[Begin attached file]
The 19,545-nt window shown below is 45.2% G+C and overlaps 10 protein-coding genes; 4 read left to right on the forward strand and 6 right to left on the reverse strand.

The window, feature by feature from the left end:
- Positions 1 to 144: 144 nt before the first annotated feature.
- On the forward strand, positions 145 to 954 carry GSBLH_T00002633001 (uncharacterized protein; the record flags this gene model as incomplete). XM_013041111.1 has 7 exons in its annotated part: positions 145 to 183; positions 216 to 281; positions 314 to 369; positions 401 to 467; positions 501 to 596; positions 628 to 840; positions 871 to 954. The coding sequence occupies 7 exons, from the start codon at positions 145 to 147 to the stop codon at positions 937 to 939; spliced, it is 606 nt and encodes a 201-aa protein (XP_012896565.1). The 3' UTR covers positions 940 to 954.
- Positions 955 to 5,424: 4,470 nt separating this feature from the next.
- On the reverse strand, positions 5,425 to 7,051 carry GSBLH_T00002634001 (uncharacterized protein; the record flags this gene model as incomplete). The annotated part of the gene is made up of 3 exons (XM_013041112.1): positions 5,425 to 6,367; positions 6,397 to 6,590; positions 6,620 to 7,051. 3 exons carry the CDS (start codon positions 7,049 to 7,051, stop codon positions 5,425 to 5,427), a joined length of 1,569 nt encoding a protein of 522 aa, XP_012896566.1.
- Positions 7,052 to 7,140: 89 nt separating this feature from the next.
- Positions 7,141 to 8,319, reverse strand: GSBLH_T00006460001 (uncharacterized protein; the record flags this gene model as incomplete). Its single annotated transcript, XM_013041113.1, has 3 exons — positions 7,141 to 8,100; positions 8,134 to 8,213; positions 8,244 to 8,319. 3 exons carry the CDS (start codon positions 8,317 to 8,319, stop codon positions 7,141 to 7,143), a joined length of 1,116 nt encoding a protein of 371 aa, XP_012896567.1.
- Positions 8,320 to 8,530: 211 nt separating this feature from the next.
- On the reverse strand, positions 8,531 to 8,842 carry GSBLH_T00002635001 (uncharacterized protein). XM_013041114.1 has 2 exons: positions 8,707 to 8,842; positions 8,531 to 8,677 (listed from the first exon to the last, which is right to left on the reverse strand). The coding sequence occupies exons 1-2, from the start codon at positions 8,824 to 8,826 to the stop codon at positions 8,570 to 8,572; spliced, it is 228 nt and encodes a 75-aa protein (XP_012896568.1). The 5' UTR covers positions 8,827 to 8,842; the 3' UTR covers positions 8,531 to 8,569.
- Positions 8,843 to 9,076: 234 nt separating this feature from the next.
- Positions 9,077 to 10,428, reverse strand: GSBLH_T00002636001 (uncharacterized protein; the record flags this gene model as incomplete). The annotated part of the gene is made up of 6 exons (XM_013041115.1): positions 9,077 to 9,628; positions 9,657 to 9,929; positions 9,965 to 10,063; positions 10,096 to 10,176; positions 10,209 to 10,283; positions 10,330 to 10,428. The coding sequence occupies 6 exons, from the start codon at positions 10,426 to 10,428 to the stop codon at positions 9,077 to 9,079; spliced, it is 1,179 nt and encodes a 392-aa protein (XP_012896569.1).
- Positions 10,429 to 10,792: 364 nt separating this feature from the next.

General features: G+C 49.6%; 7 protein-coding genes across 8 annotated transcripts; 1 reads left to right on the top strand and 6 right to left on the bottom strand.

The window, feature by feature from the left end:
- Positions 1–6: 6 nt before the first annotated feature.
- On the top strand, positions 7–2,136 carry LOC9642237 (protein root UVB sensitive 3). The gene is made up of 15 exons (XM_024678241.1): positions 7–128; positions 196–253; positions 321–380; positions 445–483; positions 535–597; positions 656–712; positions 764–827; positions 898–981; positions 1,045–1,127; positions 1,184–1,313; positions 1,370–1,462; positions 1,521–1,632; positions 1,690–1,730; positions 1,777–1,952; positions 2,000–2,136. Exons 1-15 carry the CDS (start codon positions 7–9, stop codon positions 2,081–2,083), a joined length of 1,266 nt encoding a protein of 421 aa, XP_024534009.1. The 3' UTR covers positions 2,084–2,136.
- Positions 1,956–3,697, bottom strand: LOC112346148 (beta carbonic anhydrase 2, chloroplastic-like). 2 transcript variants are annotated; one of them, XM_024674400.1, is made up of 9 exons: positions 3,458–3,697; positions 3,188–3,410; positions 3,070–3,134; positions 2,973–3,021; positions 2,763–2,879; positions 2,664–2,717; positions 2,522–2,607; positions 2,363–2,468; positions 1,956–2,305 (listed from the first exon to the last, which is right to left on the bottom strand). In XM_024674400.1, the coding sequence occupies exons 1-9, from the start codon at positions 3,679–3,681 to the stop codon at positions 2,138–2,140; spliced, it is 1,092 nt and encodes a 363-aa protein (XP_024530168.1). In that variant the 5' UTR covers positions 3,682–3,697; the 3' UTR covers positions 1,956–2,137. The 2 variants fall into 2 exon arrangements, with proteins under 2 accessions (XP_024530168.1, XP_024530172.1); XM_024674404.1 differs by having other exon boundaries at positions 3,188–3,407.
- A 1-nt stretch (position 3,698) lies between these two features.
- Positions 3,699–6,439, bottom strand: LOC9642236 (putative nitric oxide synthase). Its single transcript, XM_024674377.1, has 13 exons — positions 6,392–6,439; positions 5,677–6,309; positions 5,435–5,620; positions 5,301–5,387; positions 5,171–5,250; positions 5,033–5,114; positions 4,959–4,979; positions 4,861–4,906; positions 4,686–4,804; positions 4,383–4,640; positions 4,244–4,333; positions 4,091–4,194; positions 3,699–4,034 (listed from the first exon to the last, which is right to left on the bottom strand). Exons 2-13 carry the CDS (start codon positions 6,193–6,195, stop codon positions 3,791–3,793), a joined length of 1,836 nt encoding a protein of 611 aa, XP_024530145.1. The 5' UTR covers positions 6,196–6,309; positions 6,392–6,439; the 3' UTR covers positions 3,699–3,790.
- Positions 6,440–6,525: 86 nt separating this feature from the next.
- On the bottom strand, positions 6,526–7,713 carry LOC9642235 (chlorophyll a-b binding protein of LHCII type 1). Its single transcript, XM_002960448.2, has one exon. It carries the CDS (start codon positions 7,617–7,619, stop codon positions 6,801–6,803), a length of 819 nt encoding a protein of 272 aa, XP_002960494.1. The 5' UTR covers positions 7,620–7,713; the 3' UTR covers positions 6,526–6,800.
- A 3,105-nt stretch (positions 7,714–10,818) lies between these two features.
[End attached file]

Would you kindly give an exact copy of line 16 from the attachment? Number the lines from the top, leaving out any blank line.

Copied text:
- Positions 1–6: 6 nt before the first annotated feature.